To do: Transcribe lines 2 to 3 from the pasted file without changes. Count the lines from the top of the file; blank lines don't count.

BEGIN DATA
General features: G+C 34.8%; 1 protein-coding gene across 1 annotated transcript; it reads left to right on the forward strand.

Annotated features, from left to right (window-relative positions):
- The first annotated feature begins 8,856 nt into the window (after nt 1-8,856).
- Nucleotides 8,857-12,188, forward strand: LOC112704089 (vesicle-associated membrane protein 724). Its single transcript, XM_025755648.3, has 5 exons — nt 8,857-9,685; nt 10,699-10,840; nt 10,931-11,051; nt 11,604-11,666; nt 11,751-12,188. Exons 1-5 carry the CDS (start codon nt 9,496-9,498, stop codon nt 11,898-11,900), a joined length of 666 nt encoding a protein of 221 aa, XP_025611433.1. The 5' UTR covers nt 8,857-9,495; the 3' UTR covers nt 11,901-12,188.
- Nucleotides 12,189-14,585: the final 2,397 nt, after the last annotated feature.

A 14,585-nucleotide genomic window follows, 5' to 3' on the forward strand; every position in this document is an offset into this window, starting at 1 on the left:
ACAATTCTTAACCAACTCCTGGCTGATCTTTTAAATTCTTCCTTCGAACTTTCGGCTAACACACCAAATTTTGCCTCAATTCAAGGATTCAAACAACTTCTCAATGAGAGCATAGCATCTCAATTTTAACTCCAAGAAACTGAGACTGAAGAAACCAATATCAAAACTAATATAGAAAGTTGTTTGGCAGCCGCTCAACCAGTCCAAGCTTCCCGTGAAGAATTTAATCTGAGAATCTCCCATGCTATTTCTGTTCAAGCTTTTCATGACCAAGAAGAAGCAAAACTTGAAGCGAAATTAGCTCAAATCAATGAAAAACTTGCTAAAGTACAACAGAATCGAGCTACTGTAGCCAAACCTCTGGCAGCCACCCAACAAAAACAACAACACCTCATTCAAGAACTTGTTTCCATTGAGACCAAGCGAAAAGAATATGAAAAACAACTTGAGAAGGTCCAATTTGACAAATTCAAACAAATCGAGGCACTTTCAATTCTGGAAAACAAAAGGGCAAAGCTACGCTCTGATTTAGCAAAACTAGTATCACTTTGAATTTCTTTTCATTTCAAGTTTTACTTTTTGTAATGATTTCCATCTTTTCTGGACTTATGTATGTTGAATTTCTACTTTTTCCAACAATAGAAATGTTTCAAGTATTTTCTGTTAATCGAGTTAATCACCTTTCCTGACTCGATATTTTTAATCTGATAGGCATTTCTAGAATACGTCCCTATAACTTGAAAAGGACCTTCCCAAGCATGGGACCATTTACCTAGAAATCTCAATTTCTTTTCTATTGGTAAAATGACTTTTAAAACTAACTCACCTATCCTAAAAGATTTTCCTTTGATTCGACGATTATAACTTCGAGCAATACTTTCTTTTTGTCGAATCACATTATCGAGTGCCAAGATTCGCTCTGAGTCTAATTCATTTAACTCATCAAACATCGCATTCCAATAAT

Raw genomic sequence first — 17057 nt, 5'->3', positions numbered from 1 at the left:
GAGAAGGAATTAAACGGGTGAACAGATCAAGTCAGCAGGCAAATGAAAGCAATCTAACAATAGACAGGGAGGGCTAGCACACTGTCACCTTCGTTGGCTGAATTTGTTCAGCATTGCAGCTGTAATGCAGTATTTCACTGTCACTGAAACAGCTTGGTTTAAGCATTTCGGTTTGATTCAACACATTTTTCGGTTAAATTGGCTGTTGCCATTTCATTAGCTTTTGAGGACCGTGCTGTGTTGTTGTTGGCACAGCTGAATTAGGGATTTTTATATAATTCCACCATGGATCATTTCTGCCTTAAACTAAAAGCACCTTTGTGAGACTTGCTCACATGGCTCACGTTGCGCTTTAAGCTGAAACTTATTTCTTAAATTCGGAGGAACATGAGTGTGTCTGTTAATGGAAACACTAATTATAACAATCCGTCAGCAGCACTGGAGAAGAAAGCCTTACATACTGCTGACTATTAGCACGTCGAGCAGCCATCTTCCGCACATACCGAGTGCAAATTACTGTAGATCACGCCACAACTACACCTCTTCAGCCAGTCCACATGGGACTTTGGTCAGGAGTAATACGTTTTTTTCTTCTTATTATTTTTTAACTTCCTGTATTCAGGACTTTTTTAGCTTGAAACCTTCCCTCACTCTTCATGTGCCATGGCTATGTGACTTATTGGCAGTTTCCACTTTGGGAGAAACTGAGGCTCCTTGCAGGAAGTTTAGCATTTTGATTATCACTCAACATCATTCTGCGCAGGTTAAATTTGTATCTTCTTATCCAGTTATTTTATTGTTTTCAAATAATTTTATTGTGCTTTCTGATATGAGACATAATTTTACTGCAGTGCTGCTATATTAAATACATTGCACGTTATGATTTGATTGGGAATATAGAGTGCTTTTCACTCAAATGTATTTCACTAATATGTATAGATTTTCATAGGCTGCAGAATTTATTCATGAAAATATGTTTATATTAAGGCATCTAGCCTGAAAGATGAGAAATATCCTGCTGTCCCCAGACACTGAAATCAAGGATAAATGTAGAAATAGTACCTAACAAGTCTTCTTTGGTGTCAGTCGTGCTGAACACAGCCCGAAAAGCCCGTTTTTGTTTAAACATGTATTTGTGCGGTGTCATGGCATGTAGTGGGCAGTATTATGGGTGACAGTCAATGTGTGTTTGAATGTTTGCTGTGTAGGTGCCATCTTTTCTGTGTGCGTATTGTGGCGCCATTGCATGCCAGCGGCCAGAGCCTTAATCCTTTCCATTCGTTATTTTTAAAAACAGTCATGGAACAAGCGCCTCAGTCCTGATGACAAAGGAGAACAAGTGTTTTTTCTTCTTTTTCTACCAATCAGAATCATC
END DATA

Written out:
Annotated features, from left to right (window-relative positions):
- The first annotated feature begins 8,856 nt into the window (after nt 1-8,856).